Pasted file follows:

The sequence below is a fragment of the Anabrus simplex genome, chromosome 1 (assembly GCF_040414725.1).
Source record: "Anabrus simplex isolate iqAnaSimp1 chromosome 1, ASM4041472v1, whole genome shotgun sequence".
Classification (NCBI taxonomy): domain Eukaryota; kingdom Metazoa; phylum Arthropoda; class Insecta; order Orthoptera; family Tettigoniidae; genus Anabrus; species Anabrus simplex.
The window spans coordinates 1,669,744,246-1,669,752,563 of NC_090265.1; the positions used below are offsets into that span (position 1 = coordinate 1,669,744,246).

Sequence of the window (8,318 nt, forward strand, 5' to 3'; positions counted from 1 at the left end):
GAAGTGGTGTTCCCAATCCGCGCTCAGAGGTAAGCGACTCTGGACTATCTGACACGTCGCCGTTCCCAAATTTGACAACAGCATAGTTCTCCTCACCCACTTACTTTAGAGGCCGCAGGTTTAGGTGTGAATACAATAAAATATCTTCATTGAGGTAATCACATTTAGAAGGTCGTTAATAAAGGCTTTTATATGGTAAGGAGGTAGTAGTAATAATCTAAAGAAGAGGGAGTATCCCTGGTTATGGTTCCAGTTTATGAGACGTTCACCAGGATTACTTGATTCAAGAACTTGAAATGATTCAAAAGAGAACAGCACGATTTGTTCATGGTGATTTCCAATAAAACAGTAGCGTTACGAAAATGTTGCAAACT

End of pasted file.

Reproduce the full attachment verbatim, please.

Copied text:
The sequence below is a fragment of the Anabrus simplex genome, chromosome 1 (assembly GCF_040414725.1).
Source record: "Anabrus simplex isolate iqAnaSimp1 chromosome 1, ASM4041472v1, whole genome shotgun sequence".
Classification (NCBI taxonomy): domain Eukaryota; kingdom Metazoa; phylum Arthropoda; class Insecta; order Orthoptera; family Tettigoniidae; genus Anabrus; species Anabrus simplex.
The window spans coordinates 1,669,744,246-1,669,752,563 of NC_090265.1; the positions used below are offsets into that span (position 1 = coordinate 1,669,744,246).

Sequence of the window (8,318 nt, forward strand, 5' to 3'; positions counted from 1 at the left end):
GAAGTGGTGTTCCCAATCCGCGCTCAGAGGTAAGCGACTCTGGACTATCTGACACGTCGCCGTTCCCAAATTTGACAACAGCATAGTTCTCCTCACCCACTTACTTTAGAGGCCGCAGGTTTAGGTGTGAATACAATAAAATATCTTCATTGAGGTAATCACATTTAGAAGGTCGTTAATAAAGGCTTTTATATGGTAAGGAGGTAGTAGTAATAATCTAAAGAAGAGGGAGTATCCCTGGTTATGGTTCCAGTTTATGAGACGTTCACCAGGATTACTTGATTCAAGAACTTGAAATGATTCAAAAGAGAACAGCACGATTTGTTCATGGTGATTTCCAATAAAACAGTAGCGTTACGAAAATGTTGCAAACT